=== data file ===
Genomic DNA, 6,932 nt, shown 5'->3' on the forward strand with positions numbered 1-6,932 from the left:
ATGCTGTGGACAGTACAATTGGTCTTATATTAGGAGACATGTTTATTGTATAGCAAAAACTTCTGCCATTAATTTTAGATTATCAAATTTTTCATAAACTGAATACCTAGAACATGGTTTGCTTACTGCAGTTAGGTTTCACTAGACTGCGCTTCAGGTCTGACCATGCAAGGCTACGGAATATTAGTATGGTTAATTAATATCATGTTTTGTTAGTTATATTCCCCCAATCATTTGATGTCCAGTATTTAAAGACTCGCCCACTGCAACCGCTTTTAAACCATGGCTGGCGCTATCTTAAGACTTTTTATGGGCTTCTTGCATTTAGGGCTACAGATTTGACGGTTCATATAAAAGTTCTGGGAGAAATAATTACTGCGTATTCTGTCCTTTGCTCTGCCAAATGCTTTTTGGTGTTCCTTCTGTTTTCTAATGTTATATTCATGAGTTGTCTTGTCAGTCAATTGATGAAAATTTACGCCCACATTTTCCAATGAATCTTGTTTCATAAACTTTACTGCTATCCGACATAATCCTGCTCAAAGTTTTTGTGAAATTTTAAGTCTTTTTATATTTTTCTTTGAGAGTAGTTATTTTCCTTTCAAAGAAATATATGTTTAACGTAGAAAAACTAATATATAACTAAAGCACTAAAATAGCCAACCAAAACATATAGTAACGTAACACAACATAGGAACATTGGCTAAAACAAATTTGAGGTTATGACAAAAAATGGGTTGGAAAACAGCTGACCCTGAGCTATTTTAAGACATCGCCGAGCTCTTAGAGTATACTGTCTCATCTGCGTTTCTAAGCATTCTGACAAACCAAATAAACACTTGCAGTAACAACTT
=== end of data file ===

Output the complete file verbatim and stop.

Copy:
Genomic DNA, 6,932 nt, shown 5'->3' on the forward strand with positions numbered 1-6,932 from the left:
ATGCTGTGGACAGTACAATTGGTCTTATATTAGGAGACATGTTTATTGTATAGCAAAAACTTCTGCCATTAATTTTAGATTATCAAATTTTTCATAAACTGAATACCTAGAACATGGTTTGCTTACTGCAGTTAGGTTTCACTAGACTGCGCTTCAGGTCTGACCATGCAAGGCTACGGAATATTAGTATGGTTAATTAATATCATGTTTTGTTAGTTATATTCCCCCAATCATTTGATGTCCAGTATTTAAAGACTCGCCCACTGCAACCGCTTTTAAACCATGGCTGGCGCTATCTTAAGACTTTTTATGGGCTTCTTGCATTTAGGGCTACAGATTTGACGGTTCATATAAAAGTTCTGGGAGAAATAATTACTGCGTATTCTGTCCTTTGCTCTGCCAAATGCTTTTTGGTGTTCCTTCTGTTTTCTAATGTTATATTCATGAGTTGTCTTGTCAGTCAATTGATGAAAATTTACGCCCACATTTTCCAATGAATCTTGTTTCATAAACTTTACTGCTATCCGACATAATCCTGCTCAAAGTTTTTGTGAAATTTTAAGTCTTTTTATATTTTTCTTTGAGAGTAGTTATTTTCCTTTCAAAGAAATATATGTTTAACGTAGAAAAACTAATATATAACTAAAGCACTAAAATAGCCAACCAAAACATATAGTAACGTAACACAACATAGGAACATTGGCTAAAACAAATTTGAGGTTATGACAAAAAATGGGTTGGAAAACAGCTGACCCTGAGCTATTTTAAGACATCGCCGAGCTCTTAGAGTATACTGTCTCATCTGCGTTTCTAAGCATTCTGACAAACCAAATAAACACTTGCAGTAACAACTT